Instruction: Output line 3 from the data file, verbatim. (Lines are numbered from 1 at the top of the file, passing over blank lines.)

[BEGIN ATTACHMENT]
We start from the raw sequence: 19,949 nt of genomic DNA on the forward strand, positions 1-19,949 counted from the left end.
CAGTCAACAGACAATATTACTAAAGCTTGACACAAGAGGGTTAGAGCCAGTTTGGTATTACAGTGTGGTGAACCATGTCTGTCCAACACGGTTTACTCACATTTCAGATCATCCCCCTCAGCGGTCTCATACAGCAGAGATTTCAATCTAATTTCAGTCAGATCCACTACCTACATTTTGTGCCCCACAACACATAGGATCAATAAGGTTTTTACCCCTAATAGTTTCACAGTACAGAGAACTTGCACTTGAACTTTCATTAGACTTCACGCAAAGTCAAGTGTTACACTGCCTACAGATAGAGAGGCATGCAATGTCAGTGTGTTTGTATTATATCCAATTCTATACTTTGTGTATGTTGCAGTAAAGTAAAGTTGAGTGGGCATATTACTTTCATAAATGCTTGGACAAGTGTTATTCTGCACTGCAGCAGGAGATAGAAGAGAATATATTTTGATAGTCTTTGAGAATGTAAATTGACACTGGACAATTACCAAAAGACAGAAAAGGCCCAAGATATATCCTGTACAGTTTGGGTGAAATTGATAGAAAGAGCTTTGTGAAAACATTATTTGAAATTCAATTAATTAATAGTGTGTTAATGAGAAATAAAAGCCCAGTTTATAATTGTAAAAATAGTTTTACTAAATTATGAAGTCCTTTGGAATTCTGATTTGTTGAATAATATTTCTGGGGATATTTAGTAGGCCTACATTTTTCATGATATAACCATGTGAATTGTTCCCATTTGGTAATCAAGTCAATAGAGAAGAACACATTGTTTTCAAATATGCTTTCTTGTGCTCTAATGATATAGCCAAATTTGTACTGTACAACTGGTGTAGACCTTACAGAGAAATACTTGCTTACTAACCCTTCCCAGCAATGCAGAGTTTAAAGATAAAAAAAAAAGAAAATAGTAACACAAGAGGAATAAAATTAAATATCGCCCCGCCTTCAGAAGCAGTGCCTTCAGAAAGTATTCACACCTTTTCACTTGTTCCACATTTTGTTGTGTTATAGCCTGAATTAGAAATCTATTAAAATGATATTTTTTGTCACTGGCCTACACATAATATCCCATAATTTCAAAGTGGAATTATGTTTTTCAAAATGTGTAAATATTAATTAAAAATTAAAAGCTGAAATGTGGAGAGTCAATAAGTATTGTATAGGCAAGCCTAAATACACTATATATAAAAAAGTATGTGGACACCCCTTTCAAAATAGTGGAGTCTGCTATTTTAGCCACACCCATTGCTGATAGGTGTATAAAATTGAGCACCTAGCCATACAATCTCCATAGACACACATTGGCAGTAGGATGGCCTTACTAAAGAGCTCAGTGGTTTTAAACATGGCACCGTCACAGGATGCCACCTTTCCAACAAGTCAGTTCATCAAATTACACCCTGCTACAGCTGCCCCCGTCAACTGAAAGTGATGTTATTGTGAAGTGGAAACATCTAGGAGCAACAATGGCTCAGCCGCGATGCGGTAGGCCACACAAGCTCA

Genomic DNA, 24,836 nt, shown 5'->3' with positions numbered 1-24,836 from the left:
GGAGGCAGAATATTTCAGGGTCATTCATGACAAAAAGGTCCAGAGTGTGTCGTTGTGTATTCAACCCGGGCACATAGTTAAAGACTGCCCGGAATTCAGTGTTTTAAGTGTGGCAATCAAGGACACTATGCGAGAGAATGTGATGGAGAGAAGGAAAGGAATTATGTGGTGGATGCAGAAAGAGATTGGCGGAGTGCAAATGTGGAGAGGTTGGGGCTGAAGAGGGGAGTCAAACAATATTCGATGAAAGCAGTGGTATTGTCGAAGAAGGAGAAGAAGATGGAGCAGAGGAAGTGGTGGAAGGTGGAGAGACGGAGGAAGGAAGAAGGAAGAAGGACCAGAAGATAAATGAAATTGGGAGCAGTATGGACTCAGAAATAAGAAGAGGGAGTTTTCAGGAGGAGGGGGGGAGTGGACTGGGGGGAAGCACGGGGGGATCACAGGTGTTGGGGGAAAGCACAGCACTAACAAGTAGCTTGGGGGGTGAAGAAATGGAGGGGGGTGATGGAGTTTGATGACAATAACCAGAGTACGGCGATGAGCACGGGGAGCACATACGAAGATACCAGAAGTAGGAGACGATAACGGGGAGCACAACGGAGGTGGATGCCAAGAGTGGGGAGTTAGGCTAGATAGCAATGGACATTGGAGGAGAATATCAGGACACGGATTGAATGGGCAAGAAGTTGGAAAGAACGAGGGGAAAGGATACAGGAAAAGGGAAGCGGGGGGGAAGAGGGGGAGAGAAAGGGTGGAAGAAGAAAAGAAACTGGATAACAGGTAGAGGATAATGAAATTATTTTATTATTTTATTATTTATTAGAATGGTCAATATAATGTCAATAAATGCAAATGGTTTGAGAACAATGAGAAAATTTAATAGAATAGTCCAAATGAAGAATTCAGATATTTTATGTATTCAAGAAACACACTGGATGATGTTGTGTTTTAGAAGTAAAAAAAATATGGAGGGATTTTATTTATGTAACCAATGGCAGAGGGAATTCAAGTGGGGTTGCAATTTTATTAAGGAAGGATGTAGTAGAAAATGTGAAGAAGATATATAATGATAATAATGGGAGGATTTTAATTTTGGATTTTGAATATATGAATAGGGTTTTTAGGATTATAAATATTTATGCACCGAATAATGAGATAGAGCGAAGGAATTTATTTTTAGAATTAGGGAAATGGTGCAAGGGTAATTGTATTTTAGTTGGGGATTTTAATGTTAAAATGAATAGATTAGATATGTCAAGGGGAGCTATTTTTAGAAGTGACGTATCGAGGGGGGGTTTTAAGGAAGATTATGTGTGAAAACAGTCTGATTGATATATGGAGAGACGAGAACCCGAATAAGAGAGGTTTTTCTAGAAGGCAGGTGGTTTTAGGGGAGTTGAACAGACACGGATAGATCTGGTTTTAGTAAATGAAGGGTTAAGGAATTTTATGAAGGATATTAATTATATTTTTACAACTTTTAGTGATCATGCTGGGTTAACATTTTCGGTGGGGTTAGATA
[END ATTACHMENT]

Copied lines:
Genomic DNA, 24,836 nt, shown 5'->3' with positions numbered 1-24,836 from the left: